The Crystal Method
Thursday, May 14, 2009
Revolution Live, Fort Lauderdale
Better than: Revenge of the Nerds
When I spoke with The Crystal Method's Ken Jordan last week, he assured me that when he and his cohort Scott Kirkland hit town "they'd be pulling out all the stops."
Unfortunately, the stage at Revolution reportedly wasn't large enough to contain all the trickery the lads had up their well-developed sleeves. And last night's set was apparently bereft of some of the new tour's best elements. Oh, we got a show all right; we just didn't get the whole show TCM wanted to give us.
So, there was no massive swirl of fog; and no plastic exploding inevitable. There was though a stage full of orbs, of various dimensions and predilections, which pulsed above, below and behind the duo, each swinging and swirling and blinking and flashing with a frenzied insistence.
And, naturally, there was an aural assault of purely electronic
proportion. And TCM's trademark blips and beats and riffs and weirdness
all combined to create a glorious racket of measured cacophony and
barely bridled cool.
The thing is, these cats are more lab
tech than rock star, which may give hope to everyone who's ever had
sand kicked in their face, but in the end really doesn't provide the
kinda heat necessary to floor a crowd.
Well, at least not the
kinda heat necessary to floor me. I mean sure, Revolution's dancefloor
was packed to capacity and nary a soul stood still, even for a second.
But I kinda got the feeling that would've happened just as well had the
groove music been piped in from outer space -- or played by a DJ. Not
that TCM didn't trick out each track with a little extra flavor, and
not that the tricks didn't give the tracks that added oomph required by
a live show. But, sorry to say, neither Jordan or Kirkland have what
you'd really call stage presence, so to see them staging was, well,
kinda no big thing.
Both though did give it their all: Kirkland
letting out howls and shouts as he bandied about between racks of
miraculous gadgetry. And Jordan, in his "Make Green Not War" T-shirt,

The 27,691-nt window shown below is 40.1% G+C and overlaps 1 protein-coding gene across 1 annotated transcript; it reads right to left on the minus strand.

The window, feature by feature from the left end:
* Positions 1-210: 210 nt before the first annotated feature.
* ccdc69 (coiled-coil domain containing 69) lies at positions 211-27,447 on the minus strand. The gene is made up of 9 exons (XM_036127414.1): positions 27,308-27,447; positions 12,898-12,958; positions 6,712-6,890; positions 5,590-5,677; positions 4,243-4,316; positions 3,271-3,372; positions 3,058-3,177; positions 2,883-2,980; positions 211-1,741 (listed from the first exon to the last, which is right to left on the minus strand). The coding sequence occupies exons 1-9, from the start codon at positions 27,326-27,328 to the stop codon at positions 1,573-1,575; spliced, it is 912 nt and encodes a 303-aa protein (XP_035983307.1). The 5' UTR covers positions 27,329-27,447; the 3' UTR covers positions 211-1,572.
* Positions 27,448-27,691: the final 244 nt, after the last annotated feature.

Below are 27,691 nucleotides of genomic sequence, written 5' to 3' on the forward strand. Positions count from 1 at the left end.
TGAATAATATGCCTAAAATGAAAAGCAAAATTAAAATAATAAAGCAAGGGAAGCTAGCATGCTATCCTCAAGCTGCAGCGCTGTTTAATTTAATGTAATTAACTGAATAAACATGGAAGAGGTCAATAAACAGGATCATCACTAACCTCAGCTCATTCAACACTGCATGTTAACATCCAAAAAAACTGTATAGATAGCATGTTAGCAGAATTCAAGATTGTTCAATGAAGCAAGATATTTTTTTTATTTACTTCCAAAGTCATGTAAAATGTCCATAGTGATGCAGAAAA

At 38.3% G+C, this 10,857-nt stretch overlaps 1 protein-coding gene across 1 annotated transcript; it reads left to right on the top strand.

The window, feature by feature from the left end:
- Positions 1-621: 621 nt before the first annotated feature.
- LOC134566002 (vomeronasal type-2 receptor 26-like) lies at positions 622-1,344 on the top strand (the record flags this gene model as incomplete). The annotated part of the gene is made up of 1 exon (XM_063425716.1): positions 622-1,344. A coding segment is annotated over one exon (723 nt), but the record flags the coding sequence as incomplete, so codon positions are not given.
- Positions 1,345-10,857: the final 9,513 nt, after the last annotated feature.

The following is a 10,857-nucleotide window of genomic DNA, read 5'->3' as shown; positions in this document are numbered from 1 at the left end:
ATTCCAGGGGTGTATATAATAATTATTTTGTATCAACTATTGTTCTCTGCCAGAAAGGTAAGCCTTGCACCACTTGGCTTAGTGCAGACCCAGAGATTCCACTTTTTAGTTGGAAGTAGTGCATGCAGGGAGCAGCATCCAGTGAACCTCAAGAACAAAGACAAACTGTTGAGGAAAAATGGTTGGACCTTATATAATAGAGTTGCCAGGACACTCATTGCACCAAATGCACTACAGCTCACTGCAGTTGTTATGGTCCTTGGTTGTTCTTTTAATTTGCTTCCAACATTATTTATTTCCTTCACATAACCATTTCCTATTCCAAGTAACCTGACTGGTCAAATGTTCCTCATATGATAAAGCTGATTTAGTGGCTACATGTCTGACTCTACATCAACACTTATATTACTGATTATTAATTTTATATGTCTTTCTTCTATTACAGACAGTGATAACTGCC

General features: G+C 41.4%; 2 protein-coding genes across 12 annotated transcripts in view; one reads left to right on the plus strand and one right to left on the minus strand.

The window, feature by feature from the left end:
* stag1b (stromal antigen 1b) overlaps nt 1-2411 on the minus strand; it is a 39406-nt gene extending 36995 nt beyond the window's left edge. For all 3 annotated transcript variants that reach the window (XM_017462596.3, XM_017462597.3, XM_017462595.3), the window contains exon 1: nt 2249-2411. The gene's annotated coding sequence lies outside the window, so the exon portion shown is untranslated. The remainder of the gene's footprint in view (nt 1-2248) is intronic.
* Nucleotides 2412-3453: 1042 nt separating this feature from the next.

who lapsed into an almost guitar hero pose while basically keeping
himself tethered to a laptop and a keyboard.
And the tracks,
even without a voice, are brilliantly executed slices of post
contemporary commentary, touching upon, with wild beatitude, such
subjects as self-determination ("Wild, Sweet and Cool"), predestination
("Bound Too Long"), dim-wittedness ("Born Too Slow") and utopia ("Trip
Like I Do"), not to mention, of course, the ubiquity of technology
But without the human element of, say, an Emily
Gaines or a Justin Warfield or a Matisyahu (to name but three of the
guest vocalists in TCM's just out Divided By Night), the set
lacked the heart heard when a soul is bared before you. In other words:
zeroes and ones rather than X's and O's, which is hardly the way to
sway this sweaty devil.
Like I say though, that's just me. And
last night's crowded house would undoubtedly wholeheartedly disagree.
Perhaps next time I'll stop looking and just listen, and let myself
also fall asunder. Then I too can become one with The Crystal Method.
Personal Bias: As
I mentioned, TCM's Divided By Night has a guest spot from Metric
vocalist Emily Gaines, who could whisper the user's manual to a
Commodore 64 and still leave me smitten.
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A bearded cat in a top hat half-bopping near the front of the stage
looked suspiciously like Joaquin Phoenix, and when our photographer Ian
Witlen started snapping the cat he stormed outta the club.
By the Way: Divided By Night can be downloaded at Amazon for the deliciously low price of $2.99. Really.